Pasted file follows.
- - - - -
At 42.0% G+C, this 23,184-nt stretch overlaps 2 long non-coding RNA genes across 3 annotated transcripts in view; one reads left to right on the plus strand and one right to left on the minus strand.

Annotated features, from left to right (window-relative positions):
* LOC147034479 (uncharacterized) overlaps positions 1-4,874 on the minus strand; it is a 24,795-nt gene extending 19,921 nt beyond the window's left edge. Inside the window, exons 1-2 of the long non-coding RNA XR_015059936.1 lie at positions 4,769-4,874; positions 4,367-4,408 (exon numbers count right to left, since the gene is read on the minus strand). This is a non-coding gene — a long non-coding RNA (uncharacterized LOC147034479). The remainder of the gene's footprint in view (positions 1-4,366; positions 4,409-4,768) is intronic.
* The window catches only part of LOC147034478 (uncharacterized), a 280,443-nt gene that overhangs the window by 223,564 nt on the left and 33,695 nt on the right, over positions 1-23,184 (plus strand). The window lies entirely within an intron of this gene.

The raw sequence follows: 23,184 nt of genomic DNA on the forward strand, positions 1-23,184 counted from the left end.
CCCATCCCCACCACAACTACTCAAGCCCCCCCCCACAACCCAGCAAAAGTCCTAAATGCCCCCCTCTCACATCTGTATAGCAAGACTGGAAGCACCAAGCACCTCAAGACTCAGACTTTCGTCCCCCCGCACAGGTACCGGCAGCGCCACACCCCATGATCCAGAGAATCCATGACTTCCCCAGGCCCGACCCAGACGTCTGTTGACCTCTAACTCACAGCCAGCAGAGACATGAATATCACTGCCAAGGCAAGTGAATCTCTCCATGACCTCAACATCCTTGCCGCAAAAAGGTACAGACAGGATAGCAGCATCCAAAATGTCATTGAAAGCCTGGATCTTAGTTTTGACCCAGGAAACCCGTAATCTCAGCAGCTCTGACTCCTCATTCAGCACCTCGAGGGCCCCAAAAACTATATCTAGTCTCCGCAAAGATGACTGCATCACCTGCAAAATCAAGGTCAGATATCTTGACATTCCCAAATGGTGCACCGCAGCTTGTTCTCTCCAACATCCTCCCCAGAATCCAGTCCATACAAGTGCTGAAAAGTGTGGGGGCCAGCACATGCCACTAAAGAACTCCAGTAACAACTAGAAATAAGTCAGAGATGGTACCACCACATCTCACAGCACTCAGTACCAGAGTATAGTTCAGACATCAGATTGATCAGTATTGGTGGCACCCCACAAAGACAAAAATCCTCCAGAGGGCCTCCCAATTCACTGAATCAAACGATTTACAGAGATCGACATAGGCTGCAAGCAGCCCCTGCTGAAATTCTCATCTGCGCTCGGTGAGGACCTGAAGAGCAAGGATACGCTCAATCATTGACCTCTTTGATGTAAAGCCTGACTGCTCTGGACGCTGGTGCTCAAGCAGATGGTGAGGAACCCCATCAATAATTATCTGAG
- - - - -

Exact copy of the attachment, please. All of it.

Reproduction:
At 42.0% G+C, this 23,184-nt stretch overlaps 2 long non-coding RNA genes across 3 annotated transcripts in view; one reads left to right on the plus strand and one right to left on the minus strand.

Annotated features, from left to right (window-relative positions):
* LOC147034479 (uncharacterized) overlaps positions 1-4,874 on the minus strand; it is a 24,795-nt gene extending 19,921 nt beyond the window's left edge. Inside the window, exons 1-2 of the long non-coding RNA XR_015059936.1 lie at positions 4,769-4,874; positions 4,367-4,408 (exon numbers count right to left, since the gene is read on the minus strand). This is a non-coding gene — a long non-coding RNA (uncharacterized LOC147034479). The remainder of the gene's footprint in view (positions 1-4,366; positions 4,409-4,768) is intronic.
* The window catches only part of LOC147034478 (uncharacterized), a 280,443-nt gene that overhangs the window by 223,564 nt on the left and 33,695 nt on the right, over positions 1-23,184 (plus strand). The window lies entirely within an intron of this gene.

The raw sequence follows: 23,184 nt of genomic DNA on the forward strand, positions 1-23,184 counted from the left end.
CCCATCCCCACCACAACTACTCAAGCCCCCCCCCACAACCCAGCAAAAGTCCTAAATGCCCCCCTCTCACATCTGTATAGCAAGACTGGAAGCACCAAGCACCTCAAGACTCAGACTTTCGTCCCCCCGCACAGGTACCGGCAGCGCCACACCCCATGATCCAGAGAATCCATGACTTCCCCAGGCCCGACCCAGACGTCTGTTGACCTCTAACTCACAGCCAGCAGAGACATGAATATCACTGCCAAGGCAAGTGAATCTCTCCATGACCTCAACATCCTTGCCGCAAAAAGGTACAGACAGGATAGCAGCATCCAAAATGTCATTGAAAGCCTGGATCTTAGTTTTGACCCAGGAAACCCGTAATCTCAGCAGCTCTGACTCCTCATTCAGCACCTCGAGGGCCCCAAAAACTATATCTAGTCTCCGCAAAGATGACTGCATCACCTGCAAAATCAAGGTCAGATATCTTGACATTCCCAAATGGTGCACCGCAGCTTGTTCTCTCCAACATCCTCCCCAGAATCCAGTCCATACAAGTGCTGAAAAGTGTGGGGGCCAGCACATGCCACTAAAGAACTCCAGTAACAACTAGAAATAAGTCAGAGATGGTACCACCACATCTCACAGCACTCAGTACCAGAGTATAGTTCAGACATCAGATTGATCAGTATTGGTGGCACCCCACAAAGACAAAAATCCTCCAGAGGGCCTCCCAATTCACTGAATCAAACGATTTACAGAGATCGACATAGGCTGCAAGCAGCCCCTGCTGAAATTCTCATCTGCGCTCGGTGAGGACCTGAAGAGCAAGGATACGCTCAATCATTGACCTCTTTGATGTAAAGCCTGACTGCTCTGGACGCTGGTGCTCAAGCAGATGGTGAGGAACCCCATCAATAATTATCTGAG